SQL Server 2008 R2
SQL Server 2008 R2
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SQL Server 2008 R2
Business Intelligence



Business Intelligence Development Studio

The Business Intelligence Development Studio has been improved in a couple of ways, so you can now produce aggregates of aggregates by nesting RDL aggregate expressions inside other RDL aggregate expressions. The example given is that if you were to use the expression

=Avg(Sum(Sales, "Month"), "Year") you'd get the average total monthly sales.

One useful addition is that of report variables that automatically increment to a series, so you no longer need to create your own custom code variables. You can also now analyse report data using the XML ATOM format.

Eventually, the most likely way your business users will work with SQL Server 2008 data is via Office 2010's PowerPivot for Excel 2010. This is an in-memory analytics engine that is designed to make it possible for users to work with large data sets in memory without their machines slowing to a crawl. PowerPivot looks great, but it does involve your business users upgrading to Excel 2010, and to get the full benefit of PowerPivot's server component the company will also need to move to SharePoint Server 2010.


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 Analysing data using PowerPivot in Excel

Data Tier Application Projects

Data Tier applications are an extension to the way you can work with a database. A Data-Tier Applications consists of the database schema and the server-level objects such as logins that you need to support the database. It doesn't include the data. The idea is that you script any data that you might generally leave within a project - lookup tables, configuration tables, for example. You include the scripts in your database as objects. For example, you could have a stored procedure that populates configuration tables using Insert statements.


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Working with a Data-Tier application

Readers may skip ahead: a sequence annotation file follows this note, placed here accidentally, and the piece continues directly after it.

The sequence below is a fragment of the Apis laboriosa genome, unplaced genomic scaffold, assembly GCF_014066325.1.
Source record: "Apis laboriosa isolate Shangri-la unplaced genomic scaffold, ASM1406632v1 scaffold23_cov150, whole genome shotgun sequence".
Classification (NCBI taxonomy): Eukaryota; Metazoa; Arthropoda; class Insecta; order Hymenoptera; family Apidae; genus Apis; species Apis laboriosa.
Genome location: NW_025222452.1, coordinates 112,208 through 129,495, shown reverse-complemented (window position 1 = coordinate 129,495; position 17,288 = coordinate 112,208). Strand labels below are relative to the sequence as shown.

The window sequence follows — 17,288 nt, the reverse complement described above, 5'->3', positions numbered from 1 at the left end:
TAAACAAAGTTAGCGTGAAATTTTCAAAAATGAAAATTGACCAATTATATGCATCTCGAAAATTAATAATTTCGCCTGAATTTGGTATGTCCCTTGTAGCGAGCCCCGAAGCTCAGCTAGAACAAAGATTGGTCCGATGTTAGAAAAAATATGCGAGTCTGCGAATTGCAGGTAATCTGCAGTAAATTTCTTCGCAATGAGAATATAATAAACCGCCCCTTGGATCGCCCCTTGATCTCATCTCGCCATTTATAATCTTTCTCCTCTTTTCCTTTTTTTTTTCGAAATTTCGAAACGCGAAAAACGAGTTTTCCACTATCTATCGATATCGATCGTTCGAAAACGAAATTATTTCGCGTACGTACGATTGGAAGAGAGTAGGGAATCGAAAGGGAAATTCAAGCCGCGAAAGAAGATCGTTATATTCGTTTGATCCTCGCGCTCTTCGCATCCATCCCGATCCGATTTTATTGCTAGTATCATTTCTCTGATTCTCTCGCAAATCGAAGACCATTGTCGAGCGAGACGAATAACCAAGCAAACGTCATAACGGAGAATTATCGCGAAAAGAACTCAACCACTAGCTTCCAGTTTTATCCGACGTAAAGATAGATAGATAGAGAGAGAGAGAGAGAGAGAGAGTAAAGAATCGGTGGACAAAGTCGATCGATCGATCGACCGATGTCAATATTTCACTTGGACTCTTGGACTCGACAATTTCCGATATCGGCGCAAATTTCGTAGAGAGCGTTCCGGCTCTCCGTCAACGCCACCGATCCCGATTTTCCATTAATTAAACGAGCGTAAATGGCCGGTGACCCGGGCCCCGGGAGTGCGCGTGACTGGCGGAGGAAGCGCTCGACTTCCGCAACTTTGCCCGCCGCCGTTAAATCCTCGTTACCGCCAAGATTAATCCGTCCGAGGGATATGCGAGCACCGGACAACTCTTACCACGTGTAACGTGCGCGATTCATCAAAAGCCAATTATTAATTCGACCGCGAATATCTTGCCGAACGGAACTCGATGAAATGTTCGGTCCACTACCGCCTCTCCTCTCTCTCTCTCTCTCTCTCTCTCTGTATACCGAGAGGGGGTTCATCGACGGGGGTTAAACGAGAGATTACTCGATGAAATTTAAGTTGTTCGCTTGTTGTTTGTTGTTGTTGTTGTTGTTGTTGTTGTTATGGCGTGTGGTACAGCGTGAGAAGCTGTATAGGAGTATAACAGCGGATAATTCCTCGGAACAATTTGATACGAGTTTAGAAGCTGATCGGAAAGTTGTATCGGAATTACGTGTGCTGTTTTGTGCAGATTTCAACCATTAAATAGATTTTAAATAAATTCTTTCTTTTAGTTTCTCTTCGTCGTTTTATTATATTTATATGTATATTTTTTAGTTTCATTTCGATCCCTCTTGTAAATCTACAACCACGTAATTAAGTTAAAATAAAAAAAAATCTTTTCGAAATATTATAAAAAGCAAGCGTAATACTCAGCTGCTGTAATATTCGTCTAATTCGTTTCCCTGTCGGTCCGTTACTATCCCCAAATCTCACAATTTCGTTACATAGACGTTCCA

You can take an existing database and create a Data-Tier application that you can then deploy on any suitable server as a package. The package will include the database schema, stored procedures, user defined functions, everything necessary to set up the application. You can then simply hand over the package to a DBA for them to deploy. You can create Data-Tier applications in Visual Studio 2010, or in the SQL Server Management Studio; in both cases you get a wizard to help you through the process. Data-Tier applications look like a good thing; the worst thing about them is that Microsoft in its wisdom has come up with the acronym DAC to describe them -because DTA was too well known, apparently. This rather ignores the fact that SQL Server already uses DAC for Dedicated Administrator Connection.

The SQL Server Business Intelligence Development Studio (BIDS) is essentially the same in the new version apart from having support for the new report definitions and report server projects. You can build report definitions that are compatible with both SQL Server 2008 and SQL Server 2008 R2 Reporting Services, and preview them in the Report Designer.

Overall, this is a good general release of SQL Server, and Master Data Services and the improvements to the reporting services should make it worth you taking a look at it.





DAC - working with a Data-Tier application

MDS - setting up a master data services package

PowerPivot - analysing data using PowerPivot in Excel

Last Updated ( Wednesday, 27 October 2010 )

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